Chlorine-36 and Iodine-129 Inventories in Difficult-to-return Zone in Fukushima
Prof. Keisuke Sueki1,2, Mr. Yuki Ohta1,2, Mr. Hiroki Yokoyama1,2, Mr. Yuta Ochiai1,2, Mr. Seiji Hosoya1,2, Dr. Maki Honda1,2,3, Dr. Yukihiko Satou1,2,3, Dr. Tetsuya Matsunaka2,4, Mr. Tsutomu Takahashi2, Ms. Masumi Matsumura2, Prof. Kimihiko Sasa1,2
1Graduate School of Pure and Applied Science, University of Tsukuba, Tsukuba, Japan, 2Accelerator Mass Spectrometry Group, Tandem Accelerator Complex, University of Tsukuba, Tsukuba, Japan, 3Japan Atomic Energy Agency (JAEA), Tokai-mura, Japan, 4Low Level Radioactivity Laboratory, Institute of Nature and Environmental Technology, Kanazawa University, Wake, Nomi, Japan
The Fukushima Daiichi Nuclear Power Plant (FDNPP) accident in March 2011 released a large amount of radionuclide. It is necessary to clarify where and how much of chlorine-36 and iodine-129, which have a long half-life and are thought to have long-term effects, are accumulated in the soil. In particular, the investigation of iodine-129 is very important for understanding the extent of the effect of iodine-131 released at the time of the accident. Chlorine-36 has been reported by Miyake et al. [Miyake 2015], iodine-129 has been reported in an attempt to reproduce the amount of iodine-131 inventory [Miyake 2012, Muramatsu 2015]. In this study, we evaluated the accumulation of chlorine-36 and iodine-129 in areas strongly contaminated with radioactive cesium around the nuclear power plant and its northwestern area, which are still designated as difficult-to-return areas. The anarized samples were the soil around the nuclear power plant collected from 2008 to 2009 before the accident and the soil up to 5 cm from the surface layer collected in Okuma-machi, Futaba- machi, and Namie- machi from 2013 to 2016. The dried sample was sieved by 2 mm and then pulverized by a ball mill. It was placed in a U8 container and measured gamma-ray with a Ge detector, part of it was thermally hydrolyzed for iodine-129, and the other part was extracted with dilute nitric acid to extract the inorganic chloride component and measured chlorine-36. Both chlorine-36 and iodine-129 were determined by isotope ratio using the AMS course of the 6MV tandem accelerator at the University of Tsukuba. Stable chlorine was quantified using ion chromatography and stable iodine was quantified using ICP-MS. From the analysis of 31 points, ratios of ³⁶Cl/Cl were obtained from 1.38×10⁻¹³ to 1.00×10⁻¹¹. By evaluating the natural background before the accident as (4.10 ± 0.17) ×10⁻¹³, ³⁶Cl derived from the accident could be evaluated. Based on this, the accumulated amount of inorganic ³⁶Cl was determined, and 0.007-6.10 mBq/m² was obtained. When compared with ¹³⁷Cs, it was found to be as small as 10⁻⁹. However, it has been found that the presence forms of chlorine in soil are considered to be inorganic and organic, and the amounts thereof are almost the same. From the analysis of 44 points of ¹²⁹I in soils, the results of ¹²⁹I specific activity in the range of 1.13-105 mBq/kg were obtained. Since this was 0.38±0.19 mBq/kg before the accident, it could be evaluated that iodine-129 was contaminated by the accident at all points. In comparison with ¹³⁷Cs, the ratio was large at a short distance from the nuclear power plant, but it was constant at 2.3×10⁻⁷ at the distance of 13 km or more to the northwest. It was possible to evaluate the degree of contamination of chlorine-36 and iodine-129 in difficult-to-return area by comparing with the data before the accident. The amount of iodine-131 inventory from the obtained amount of iodine-129, it became possible to estimate the effect of iodine-131 at the time of the accident.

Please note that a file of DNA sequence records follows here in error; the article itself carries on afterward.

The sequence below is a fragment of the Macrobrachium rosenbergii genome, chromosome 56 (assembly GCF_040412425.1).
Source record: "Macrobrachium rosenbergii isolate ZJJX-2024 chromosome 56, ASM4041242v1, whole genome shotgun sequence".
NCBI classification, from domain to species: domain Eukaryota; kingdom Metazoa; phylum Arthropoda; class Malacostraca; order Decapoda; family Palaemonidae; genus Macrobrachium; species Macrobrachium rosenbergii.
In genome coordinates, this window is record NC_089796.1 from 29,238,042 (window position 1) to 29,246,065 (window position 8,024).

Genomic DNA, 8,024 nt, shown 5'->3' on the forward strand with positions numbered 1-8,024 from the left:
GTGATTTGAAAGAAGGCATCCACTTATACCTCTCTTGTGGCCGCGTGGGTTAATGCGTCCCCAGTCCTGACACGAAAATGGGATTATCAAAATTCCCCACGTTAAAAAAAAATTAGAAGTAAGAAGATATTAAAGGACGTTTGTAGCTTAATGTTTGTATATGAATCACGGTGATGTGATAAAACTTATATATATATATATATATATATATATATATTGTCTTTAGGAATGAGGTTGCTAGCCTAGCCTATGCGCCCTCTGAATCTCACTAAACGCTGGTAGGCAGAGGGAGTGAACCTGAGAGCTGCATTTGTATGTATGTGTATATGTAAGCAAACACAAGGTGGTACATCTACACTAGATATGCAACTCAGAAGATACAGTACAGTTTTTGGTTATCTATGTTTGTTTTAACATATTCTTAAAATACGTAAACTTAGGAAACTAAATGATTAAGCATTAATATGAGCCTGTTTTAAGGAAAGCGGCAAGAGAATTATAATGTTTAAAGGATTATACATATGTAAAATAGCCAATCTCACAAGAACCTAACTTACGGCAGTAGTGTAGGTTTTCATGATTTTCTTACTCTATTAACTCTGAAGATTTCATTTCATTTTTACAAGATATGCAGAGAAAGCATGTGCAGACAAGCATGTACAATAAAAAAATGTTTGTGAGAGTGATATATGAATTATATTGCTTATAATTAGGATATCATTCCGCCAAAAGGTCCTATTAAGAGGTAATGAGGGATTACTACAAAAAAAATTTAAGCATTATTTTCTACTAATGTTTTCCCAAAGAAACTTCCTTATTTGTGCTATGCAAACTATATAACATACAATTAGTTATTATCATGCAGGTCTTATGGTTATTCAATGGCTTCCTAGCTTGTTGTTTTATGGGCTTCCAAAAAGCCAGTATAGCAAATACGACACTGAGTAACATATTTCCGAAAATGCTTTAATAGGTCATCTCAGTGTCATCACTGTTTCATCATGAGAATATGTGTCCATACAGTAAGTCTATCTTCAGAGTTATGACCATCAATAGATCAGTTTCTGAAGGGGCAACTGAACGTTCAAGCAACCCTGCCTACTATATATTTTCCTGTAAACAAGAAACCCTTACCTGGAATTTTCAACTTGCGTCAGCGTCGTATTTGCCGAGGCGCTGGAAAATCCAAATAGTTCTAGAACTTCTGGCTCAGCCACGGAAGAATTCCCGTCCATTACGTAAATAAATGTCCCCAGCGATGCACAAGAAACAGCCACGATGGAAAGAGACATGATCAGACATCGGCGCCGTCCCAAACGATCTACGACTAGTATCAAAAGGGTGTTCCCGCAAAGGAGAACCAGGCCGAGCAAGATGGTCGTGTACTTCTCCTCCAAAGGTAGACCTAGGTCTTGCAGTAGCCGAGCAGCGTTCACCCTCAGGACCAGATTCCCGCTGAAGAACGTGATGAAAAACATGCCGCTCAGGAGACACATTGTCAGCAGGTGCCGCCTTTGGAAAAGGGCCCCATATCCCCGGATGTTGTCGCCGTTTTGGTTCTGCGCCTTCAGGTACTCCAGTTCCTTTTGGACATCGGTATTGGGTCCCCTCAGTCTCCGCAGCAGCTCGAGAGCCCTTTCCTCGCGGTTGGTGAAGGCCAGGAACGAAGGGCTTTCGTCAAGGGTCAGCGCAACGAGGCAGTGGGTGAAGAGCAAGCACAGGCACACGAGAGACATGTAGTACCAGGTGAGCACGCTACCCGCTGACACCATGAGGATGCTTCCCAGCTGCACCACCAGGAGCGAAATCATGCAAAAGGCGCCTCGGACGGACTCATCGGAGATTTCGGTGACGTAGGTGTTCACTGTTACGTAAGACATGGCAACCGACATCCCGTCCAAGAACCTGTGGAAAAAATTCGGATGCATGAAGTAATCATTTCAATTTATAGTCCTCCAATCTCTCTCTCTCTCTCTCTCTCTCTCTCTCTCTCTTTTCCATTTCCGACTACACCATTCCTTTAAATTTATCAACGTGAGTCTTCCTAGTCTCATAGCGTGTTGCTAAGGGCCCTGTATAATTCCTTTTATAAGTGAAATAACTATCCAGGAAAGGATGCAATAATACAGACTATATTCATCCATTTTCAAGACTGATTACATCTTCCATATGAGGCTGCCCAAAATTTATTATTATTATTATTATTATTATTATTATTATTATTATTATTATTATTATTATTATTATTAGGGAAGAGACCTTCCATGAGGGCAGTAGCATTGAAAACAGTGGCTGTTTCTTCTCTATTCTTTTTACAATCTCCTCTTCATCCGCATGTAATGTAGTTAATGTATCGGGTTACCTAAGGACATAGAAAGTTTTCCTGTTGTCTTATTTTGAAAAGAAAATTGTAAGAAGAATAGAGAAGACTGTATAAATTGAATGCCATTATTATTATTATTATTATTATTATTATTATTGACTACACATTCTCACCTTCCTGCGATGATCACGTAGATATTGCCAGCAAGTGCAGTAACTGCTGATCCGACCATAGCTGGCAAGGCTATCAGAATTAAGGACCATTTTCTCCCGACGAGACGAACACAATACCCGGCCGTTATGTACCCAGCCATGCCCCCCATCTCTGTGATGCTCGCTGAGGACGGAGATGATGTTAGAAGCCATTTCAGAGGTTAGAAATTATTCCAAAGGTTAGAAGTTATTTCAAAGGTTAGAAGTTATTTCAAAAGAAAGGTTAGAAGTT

Since 2003, I have been a member of the Accelerator Mass Spectrometry Group at the University of Tsukuba. I mainly investigate the abundance of radionuclides in the environment.